|Rigidity, philosophy: Rigidity is an expression for the property of names to stand for the same object in all possible worlds, as opposed to descriptions that are not rigid and can change their reference. E.g. it is pointless to ask whether Napoleon might have been someone else but Napoleon in a possible world, but it is not meaningless to say that there is a possible world in which Napoleon is not the winner of Austerlitz. See also descriptions, names, possible worlds, range, necessity, possibility, reference, semantics of possible worlds, intensions, propositions._____________Annotation: The above characterizations of concepts are neither definitions nor exhausting presentations of problems related to them. Instead, they are intended to give a short introduction to the contributions below. – Lexicon of Arguments. |
Cross-world identity/Rigidity/HintikkaVsKripke: it is more about the way of identification (public/perspective, see above) than about rigidity or non-rigidity.
The way of identification decides what counts as one and the same individual.
HintikkaVsKripke: his concept of rigidity is implicitly founded on Russell's notion of the logical proper name. There is, however, no excellent class of rigid expression terms.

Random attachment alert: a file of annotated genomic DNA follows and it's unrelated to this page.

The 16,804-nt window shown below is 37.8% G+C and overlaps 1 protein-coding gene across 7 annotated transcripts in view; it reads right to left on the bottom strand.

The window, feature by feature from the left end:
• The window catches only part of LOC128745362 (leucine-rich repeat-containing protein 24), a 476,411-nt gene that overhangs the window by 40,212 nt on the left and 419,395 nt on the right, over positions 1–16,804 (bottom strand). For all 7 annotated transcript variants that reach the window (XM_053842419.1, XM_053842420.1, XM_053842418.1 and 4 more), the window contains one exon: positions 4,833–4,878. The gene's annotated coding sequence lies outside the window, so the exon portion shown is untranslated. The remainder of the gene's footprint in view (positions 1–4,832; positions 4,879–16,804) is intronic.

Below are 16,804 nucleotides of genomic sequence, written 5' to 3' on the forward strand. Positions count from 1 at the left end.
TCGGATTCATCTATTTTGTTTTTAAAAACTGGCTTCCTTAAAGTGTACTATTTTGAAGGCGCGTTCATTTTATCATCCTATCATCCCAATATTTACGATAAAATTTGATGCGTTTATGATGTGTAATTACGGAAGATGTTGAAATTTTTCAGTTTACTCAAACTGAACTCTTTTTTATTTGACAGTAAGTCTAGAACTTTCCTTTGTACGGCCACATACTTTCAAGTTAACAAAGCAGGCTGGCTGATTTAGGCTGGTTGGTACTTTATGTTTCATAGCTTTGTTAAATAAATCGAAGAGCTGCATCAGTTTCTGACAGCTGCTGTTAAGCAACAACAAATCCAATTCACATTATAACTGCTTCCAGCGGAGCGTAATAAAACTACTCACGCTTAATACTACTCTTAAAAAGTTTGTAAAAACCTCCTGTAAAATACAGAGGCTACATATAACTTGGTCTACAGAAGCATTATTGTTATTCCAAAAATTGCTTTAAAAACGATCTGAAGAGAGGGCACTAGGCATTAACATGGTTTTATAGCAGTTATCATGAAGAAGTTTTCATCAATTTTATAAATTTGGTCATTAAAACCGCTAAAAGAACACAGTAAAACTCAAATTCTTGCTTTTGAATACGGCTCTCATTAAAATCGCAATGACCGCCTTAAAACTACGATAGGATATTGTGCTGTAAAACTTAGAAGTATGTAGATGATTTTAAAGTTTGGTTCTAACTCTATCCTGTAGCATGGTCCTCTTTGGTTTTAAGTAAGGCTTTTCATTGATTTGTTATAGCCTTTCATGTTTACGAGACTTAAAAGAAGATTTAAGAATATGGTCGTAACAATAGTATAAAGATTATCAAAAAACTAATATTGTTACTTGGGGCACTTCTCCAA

Proper names/names/HintikkaVsKripke: proper names are by no means always rigid. E.g. it may be that I do not know to whom the name N.N. refers. Then I have different epistemic alternatives, with different referents. Therefore it makes sense to ask "Who is N.N.?".
Public/Perspective/Identification/Russell/Kripke/Hintikka: Russell: Russell focuses on the perspective.
Kripke/Hintikka: on the public identification._____________Explanation of symbols: Roman numerals indicate the source, arabic numerals indicate the page number. The corresponding books are indicated on the right hand side. ((s)…): Comment by the sender of the contribution.
Merrill B. Hintikka
The Logic of Epistemology and the Epistemology of Logic Dordrecht 1989
J. Hintikka/M. B. Hintikka
Untersuchungen zu Wittgenstein Frankfurt 1996